The Dow Jones Industrial Average is up 17% over a one-year period, so when technology stocks in this index underperform, it should interest value investors. Microsoft (MSFT), IBM (IBM), and Intel (INTC) are performing poorly. Only Microsoft is up in the same period, while IBM and Intel are down for the year. Microsoft could continue to trend lower, while IBM and Intel could reverse course.
â€‹Click on the image below to see data over time. Sourced from Zacks Investment Research.
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Microsoft peaked at $36 in July, but closed recently at around $32. The company wants to boost Windows software sales by updating the operating system. Windows 8.1 “Blue” is scheduled to be released in October, 2013. Even though it will be free for Windows 8 owners, the software giant faces a tough time convincing consumers to upgrade their computers. The new Metro interface is most appealing for computers that have a touch screen. Users still on traditional computers that use a mouse and keyboard will likely stay with Windows 7, while buying an Apple iPad tablet or Android tablet device as a secondary mobile tool.
When support for Windows XP ends in 2014, sales for Windows 8.x might rise, but for now, investors hoping for a quick rebound might be taking profits instead.
IBM is down 13.3% from a 52-week high. Shares lost traction after the company reported quarterly revenue that missed consensus by $450 million. In Q2, IBM earned $3.91 per share on revenue of $24.92 billion. To reduce costs, IBM forced its hardware staff to take a week off with lower pay. Hardware sales at IBM are struggling. Sales for hardware dropped 12% last quarter. Despite the difficulties, the company expects to earn $16.90 per share in fiscal 2013. This implies IBM is valued at a forward P/E below 11, making shares attractive for investors looking for exposure to the tech sector.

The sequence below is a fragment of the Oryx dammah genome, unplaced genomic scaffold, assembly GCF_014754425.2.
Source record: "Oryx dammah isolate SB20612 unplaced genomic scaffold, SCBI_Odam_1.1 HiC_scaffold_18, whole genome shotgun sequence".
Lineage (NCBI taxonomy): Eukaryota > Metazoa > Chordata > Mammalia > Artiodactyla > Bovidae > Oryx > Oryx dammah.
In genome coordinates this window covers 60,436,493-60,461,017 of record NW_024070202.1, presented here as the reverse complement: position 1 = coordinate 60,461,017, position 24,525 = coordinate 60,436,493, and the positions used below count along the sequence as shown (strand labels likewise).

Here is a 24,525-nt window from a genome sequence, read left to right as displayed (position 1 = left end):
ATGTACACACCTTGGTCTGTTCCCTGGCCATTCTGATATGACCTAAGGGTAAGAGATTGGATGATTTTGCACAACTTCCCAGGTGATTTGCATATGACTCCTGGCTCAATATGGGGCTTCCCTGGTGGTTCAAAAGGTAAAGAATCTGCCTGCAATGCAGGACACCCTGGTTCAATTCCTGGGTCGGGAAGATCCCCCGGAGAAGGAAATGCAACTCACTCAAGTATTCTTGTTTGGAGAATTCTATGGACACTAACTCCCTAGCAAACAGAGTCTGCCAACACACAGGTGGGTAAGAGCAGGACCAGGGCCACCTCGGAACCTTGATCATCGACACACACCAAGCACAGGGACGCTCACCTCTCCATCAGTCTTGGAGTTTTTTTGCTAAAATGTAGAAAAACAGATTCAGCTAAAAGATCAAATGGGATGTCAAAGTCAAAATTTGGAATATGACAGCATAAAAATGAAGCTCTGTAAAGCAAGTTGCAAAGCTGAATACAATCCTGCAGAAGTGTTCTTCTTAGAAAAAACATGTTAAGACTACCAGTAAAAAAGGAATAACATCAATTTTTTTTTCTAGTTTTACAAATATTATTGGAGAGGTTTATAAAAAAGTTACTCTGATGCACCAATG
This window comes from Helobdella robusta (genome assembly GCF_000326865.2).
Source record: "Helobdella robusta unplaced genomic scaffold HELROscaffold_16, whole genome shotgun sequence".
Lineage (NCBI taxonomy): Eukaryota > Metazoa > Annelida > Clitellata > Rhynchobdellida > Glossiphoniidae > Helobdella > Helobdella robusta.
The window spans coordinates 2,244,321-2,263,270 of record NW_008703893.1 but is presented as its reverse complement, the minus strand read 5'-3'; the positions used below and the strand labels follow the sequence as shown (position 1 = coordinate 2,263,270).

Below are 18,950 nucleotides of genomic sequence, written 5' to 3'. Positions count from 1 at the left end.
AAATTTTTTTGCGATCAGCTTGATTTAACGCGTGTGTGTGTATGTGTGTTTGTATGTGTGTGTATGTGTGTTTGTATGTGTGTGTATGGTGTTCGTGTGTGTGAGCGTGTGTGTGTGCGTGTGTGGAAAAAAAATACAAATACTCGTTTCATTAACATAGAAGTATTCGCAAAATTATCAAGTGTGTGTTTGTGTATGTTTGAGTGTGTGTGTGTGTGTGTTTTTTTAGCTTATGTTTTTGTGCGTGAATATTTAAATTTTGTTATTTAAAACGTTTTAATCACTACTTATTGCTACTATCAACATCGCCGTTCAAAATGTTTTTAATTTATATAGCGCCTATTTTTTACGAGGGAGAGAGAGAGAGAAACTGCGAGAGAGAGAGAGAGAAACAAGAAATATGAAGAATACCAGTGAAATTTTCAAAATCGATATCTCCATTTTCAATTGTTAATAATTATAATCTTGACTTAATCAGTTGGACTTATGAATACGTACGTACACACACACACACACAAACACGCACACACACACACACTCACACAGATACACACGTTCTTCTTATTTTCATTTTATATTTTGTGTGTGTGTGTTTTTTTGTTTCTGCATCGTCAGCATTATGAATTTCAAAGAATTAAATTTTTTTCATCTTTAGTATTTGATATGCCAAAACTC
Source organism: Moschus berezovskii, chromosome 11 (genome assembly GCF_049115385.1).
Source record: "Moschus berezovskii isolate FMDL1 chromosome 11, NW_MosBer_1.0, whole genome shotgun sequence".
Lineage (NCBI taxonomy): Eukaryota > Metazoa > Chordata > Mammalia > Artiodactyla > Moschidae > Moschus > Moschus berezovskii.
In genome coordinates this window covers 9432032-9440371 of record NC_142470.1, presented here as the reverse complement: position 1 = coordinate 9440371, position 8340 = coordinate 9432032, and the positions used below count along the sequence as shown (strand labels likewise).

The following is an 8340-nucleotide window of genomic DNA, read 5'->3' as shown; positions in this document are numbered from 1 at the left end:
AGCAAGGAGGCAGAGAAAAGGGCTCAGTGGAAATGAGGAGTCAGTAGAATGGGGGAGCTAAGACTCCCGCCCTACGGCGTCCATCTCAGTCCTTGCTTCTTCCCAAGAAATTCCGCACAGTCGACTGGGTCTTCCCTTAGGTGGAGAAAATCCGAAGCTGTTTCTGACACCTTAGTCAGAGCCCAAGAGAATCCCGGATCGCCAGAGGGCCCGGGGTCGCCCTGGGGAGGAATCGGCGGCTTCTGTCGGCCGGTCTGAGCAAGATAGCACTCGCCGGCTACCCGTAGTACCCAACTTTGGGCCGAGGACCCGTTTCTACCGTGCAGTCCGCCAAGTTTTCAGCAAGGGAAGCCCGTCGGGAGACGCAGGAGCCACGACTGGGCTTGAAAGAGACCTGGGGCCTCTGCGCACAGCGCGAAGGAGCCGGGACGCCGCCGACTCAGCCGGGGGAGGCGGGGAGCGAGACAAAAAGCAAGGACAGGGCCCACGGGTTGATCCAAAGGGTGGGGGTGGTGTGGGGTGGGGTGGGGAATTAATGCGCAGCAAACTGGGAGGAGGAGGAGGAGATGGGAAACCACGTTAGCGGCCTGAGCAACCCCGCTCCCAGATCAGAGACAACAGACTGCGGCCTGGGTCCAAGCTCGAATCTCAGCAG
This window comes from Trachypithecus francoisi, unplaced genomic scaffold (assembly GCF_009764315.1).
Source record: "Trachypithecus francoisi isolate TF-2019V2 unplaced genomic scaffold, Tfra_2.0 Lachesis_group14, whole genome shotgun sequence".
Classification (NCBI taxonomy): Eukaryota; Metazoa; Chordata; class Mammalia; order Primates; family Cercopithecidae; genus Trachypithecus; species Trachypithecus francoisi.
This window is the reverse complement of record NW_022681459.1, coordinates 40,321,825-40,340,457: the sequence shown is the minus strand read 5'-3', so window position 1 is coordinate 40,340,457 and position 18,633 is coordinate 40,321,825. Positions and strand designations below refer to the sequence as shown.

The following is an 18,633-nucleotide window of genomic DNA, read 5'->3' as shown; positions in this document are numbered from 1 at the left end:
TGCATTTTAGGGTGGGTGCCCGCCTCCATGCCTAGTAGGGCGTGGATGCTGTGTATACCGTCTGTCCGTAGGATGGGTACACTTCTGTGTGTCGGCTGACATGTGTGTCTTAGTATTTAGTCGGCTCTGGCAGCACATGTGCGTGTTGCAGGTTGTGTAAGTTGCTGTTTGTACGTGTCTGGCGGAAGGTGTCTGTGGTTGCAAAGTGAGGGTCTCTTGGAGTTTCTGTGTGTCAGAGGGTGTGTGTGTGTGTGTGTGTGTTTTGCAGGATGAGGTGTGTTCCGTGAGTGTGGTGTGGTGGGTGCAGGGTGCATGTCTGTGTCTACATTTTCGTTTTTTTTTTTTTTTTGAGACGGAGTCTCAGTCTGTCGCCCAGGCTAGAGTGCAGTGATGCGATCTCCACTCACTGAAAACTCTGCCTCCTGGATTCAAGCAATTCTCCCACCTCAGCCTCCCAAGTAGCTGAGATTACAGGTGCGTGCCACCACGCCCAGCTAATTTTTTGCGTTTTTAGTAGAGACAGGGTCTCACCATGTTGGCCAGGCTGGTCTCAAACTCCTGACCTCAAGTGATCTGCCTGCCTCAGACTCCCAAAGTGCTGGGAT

Intel is also down, 13.9% over a one-year period. Last quarter, the company earned $0.39 per share on revenue of $12.81 billion. Both figures missed consensus by $0.01 per share and $90 million, respectively. For 2013, Intel expects growth to be flat. The chip giant previously expected growth in the low single digits.
Intel pays a dividend of $0.90 per share, yielding 4.11%. Investors could consider the last quarter to be an inflection point for the company. Haswell was just released, and sales did not reflect demand for the new chip release. There are risks that demand for laptops and computers could slow down further, but Intel might be providing conservative forecasts for demand. Any indications for stronger demand for Haswell could push shares higher. In the interim, shareholders can collect a healthy dividend while they wait for the share price to rise.
Written by Chris Lau
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